Netflix business model in question as big boys join the game

January 29, 2019 13:22
Netflix is burning a lot of cash to beef up its content and boost subscriber numbers. Industry watchers wonder how long the expensive strategy can be sustained. Photo: Reuters

Streaming services giant Netflix has successfully boosted its subscriber numbers ahead of projections, yet its revenue growth clip has been trending down.

Revenue growth dropped to 27.4 percent in the last quarter of 2018, from a 40.4 percent pace in the first quarter. Company management expects the revenue growth to ease further to 20 percent in the current quarter.

To attract customers, Netflix has spent heavily on making blockbuster original hits like House of Cards, The Crown and Bird Box.

But the problem is you can never guarantee a show will become a big hit. Another problem is, viewers still like other non-Netflix programs and Netflix has to pay hefty copyright fees to other firms.

For example, the popular sitcom Friends is one of the top 10 popular shows on Netflix of all time.

Netflix announced earlier that Friends won't be available soon. That made its users unhappy. As a result, the company decided to pay US$100 million to extend the streaming contract for the sitcom for another year.

No matter if it’s producing more own content or paying more for copyright, Netflix has to keep burning cash. And it’s getting worse.

Netflix reported negative net free cash flow of US$2.5 billion last year despite earnings of US$1.2 billion.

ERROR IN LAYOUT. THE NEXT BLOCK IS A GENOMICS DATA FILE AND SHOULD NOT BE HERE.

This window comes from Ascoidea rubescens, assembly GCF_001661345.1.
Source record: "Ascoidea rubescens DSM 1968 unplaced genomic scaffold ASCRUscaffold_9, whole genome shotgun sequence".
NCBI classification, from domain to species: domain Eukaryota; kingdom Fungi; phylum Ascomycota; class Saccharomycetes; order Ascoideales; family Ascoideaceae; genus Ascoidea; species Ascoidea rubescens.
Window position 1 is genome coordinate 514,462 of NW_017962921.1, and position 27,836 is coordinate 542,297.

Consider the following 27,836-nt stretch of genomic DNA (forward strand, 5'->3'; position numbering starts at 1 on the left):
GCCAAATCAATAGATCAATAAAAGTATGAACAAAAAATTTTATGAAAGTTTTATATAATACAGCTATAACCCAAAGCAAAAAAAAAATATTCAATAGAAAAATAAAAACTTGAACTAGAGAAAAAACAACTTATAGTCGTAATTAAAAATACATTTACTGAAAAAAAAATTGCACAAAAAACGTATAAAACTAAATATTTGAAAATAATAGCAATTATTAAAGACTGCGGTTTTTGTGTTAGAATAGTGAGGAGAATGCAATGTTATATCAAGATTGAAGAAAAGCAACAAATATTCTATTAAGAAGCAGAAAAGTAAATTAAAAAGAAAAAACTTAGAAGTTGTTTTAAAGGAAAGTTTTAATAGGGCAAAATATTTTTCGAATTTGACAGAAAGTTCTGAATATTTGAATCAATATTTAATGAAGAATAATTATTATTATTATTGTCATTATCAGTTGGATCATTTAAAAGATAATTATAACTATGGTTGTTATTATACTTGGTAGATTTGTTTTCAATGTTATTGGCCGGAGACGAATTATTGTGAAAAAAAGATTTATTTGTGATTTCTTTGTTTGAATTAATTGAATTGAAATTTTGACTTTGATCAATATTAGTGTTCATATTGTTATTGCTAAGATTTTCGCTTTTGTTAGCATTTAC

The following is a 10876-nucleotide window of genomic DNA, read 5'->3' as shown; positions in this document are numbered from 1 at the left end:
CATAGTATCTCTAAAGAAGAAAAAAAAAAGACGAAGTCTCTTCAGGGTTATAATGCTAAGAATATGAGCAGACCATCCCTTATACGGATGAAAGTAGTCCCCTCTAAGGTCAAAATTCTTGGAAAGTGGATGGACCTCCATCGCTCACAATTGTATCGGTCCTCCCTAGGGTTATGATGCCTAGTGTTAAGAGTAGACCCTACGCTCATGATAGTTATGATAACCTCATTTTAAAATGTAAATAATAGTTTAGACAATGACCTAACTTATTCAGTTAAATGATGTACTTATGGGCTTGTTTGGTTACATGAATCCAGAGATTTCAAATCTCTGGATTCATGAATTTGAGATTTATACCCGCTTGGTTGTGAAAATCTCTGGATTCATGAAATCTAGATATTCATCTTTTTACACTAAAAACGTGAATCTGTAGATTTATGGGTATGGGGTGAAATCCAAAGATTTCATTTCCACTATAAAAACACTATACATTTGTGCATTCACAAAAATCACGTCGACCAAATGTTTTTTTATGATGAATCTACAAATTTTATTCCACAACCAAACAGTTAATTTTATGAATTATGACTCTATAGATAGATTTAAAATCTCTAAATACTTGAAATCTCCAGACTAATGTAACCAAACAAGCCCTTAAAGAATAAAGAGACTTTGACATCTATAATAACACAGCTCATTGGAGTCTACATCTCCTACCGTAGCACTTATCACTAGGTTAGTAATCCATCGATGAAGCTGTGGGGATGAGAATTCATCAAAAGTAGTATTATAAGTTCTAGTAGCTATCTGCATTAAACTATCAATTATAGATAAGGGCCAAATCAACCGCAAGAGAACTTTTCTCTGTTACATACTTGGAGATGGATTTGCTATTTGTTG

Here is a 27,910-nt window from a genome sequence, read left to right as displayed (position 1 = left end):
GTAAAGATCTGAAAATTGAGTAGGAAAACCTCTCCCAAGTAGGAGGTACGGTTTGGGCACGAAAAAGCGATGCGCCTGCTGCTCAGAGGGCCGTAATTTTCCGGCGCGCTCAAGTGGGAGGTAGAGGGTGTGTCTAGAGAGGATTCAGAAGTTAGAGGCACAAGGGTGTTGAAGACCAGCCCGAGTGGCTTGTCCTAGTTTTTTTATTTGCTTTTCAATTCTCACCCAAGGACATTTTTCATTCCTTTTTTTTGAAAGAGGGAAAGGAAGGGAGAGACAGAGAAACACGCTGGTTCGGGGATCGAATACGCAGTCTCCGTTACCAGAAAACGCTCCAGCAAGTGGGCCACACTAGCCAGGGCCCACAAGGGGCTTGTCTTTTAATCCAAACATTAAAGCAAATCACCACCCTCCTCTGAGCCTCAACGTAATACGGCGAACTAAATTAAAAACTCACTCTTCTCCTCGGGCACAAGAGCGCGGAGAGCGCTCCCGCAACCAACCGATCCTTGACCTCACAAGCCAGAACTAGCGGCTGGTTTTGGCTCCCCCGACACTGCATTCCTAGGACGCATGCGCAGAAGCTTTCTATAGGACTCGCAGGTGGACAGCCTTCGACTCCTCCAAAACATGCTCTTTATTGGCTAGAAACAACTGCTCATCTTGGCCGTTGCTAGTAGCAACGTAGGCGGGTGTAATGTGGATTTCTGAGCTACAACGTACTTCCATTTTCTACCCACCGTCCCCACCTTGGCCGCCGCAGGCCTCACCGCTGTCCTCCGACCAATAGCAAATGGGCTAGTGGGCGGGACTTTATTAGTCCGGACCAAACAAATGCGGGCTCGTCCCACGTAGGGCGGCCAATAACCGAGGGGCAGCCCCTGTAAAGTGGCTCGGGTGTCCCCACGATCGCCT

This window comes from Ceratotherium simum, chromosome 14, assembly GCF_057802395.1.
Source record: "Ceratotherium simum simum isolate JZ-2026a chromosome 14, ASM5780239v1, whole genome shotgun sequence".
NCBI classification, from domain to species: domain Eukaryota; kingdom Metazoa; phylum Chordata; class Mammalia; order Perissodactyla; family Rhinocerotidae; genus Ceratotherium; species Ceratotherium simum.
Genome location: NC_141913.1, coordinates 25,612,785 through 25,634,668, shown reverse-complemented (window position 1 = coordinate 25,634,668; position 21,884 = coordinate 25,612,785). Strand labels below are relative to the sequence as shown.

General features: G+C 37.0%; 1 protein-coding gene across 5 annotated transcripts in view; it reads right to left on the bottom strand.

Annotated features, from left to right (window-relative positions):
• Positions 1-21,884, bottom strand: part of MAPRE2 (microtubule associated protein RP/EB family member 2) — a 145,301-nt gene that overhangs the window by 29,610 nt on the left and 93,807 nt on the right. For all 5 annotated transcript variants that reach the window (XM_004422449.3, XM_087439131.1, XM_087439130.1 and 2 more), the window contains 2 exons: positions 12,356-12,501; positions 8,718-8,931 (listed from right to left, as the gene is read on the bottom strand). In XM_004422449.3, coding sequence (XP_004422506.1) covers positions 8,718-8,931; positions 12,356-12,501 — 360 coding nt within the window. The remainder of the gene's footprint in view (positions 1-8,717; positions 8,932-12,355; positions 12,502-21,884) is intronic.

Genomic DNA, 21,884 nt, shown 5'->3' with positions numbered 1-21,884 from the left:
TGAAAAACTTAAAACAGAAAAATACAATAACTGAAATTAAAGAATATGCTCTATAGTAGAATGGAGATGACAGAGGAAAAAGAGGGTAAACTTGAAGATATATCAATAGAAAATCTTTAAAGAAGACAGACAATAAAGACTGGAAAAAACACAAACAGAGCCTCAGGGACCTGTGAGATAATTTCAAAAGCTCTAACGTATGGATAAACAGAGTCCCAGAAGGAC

The cash burn makes sense if Netflix can build a strong business moat and recoup the investment spending in the long run.

But the competitive landscape is changing against Netflix.

AT&T got the green light to acquire Times Warner for US$85 billion in June last year, a deal that enables AT&T to transform itself into a media giant. And Disney acquired 21st Century Fox’s film and television assets last year in a deal worth US$71.3 billion. These big boys are seriously pushing into streaming business.

But perhaps the biggest competition is from YouTube, which does not need to burn cash to produce content. Instead, it gets massive advertising revenue, and most content is free for viewers.

Netflix announced a significant price increase recently to ease the financial burden. But the relief is insignificant compared to its net debt of US$6.6 billion. Net debt-to-equity ratio stands at a staggering 110 percent.

The company can’t burn cash for ever.

But Netflix is facing a dilemma. If it stops its heavy investment in original content, cash flow would improve, but subscriber addition may slow down.

Instead, if it keeps burning cash to compete with other big players, who can tell if Netflix can ever recover its investments?

This article appeared in the Hong Kong Economic Journal on Jan 28

Translation by Julie Zhu

[Chinese version 中文版]

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Columnist at the Hong Kong Economic Journal